Supplemental Weak Points of the Philippine Claim
First, surfaced ancient maps in as early as 1598 do not correlate to the Philippine claim at that period as official territorial breadth. Rather, those ancient maps are documentary evidence of ancient expeditions and geographical representation of explorations and routes. In fact, those ancient maps, if and only if they will be used as territorial evidence, they are tantamount to an affront to the Treaty of Paris, which clearly does not include Scarborough Shoal in the Philippine territory.
I would like to stress that the Philippines can not ignore the efficacy and the legality of the Treaty of Paris, including the 1987 Philippine Constitution on territorial emphasis that never clearly addressed the Scarborough Shoal as part of its territorial claim. The enacted 2009 Baseline law never clearly emphasized a legitimate claim of sovereignty over the Scarborough Shoal either; rather it was classified as “regime of islands”—very suggestive that the Philippines recognized its illegitimate claim of sovereignty and jurisdiction over those islands being classified.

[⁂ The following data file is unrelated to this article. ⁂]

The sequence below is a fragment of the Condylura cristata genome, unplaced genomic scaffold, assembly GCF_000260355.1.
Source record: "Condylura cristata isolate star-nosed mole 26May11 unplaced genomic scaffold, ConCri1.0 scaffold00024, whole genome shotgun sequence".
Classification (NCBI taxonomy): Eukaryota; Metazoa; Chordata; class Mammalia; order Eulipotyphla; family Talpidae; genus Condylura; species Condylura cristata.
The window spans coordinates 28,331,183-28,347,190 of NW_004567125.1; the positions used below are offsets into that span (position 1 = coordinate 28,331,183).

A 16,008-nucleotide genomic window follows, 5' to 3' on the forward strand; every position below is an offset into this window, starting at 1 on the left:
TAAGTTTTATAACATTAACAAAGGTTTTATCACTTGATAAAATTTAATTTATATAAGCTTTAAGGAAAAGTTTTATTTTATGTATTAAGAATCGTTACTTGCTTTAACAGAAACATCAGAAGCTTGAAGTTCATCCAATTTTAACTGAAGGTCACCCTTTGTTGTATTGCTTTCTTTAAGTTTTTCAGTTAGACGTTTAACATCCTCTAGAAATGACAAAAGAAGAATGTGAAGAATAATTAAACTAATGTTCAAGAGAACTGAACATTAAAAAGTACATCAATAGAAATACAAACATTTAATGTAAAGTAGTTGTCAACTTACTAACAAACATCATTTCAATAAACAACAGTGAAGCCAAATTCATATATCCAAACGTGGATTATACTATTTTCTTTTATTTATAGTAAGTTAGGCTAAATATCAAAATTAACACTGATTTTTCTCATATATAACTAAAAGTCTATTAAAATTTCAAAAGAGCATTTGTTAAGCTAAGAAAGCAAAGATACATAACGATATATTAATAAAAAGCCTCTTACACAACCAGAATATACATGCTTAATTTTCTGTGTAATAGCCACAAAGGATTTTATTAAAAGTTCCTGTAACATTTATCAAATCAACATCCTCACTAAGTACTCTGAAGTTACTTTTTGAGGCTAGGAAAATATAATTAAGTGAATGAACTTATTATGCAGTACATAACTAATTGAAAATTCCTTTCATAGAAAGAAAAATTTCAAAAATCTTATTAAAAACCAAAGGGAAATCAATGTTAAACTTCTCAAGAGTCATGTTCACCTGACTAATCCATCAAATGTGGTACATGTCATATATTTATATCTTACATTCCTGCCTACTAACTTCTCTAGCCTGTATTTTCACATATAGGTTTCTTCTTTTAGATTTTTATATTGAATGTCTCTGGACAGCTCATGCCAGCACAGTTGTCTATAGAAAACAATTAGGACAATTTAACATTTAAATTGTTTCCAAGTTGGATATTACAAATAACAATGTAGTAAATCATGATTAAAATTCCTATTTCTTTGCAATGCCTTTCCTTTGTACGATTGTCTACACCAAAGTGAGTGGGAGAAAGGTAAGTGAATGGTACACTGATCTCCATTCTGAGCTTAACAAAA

Second, the 1916 Philippine Supreme Court decision pertaining to the Scarborough tragedy is with all due respect can not be construed as clear manifestation that the Philippines has long been exercising jurisdiction over the Scarborough Shoal.
According to raisarobles.com that Dr. Jay Batongbacal, a University of the Philippines law professor stated:
The lawsuit decided by the Philippines’ top court in 1916 – led by Filipino Chief Justice Cayetano Arellano – is clear evidence that we were exercising jurisdiction over the shoal and incidents on it during the American colonial period in the Philippines.
Dr. Jay Batongbacal, according to the blog, added:
This case is proof we are the ones responsible when it comes to shipwrecks on Scarborough.
Firstly, the shipwreck incident was happened during the American colonial period in the Philippines. Treaty of Paris exists. What the treaty does not say so about Philippine territorial waters, the incident can not supplant instant jurisdiction of a colony over what the treaty has specified.
Moreover, because the incident was happened during American colonial period in the Philippines, why the Philippines has to claim not America? Seriously because of proximity? Proximity does not guarantee jurisdiction over a proximate territory.
Finally, should he (Dr. Batongbacal) is correct in his opinion, then, the Philippine claim of jurisdiction over Scarborough Shoal will jeopardize the legality of the Treaty of Paris on the Philippine territorial specification. How is it?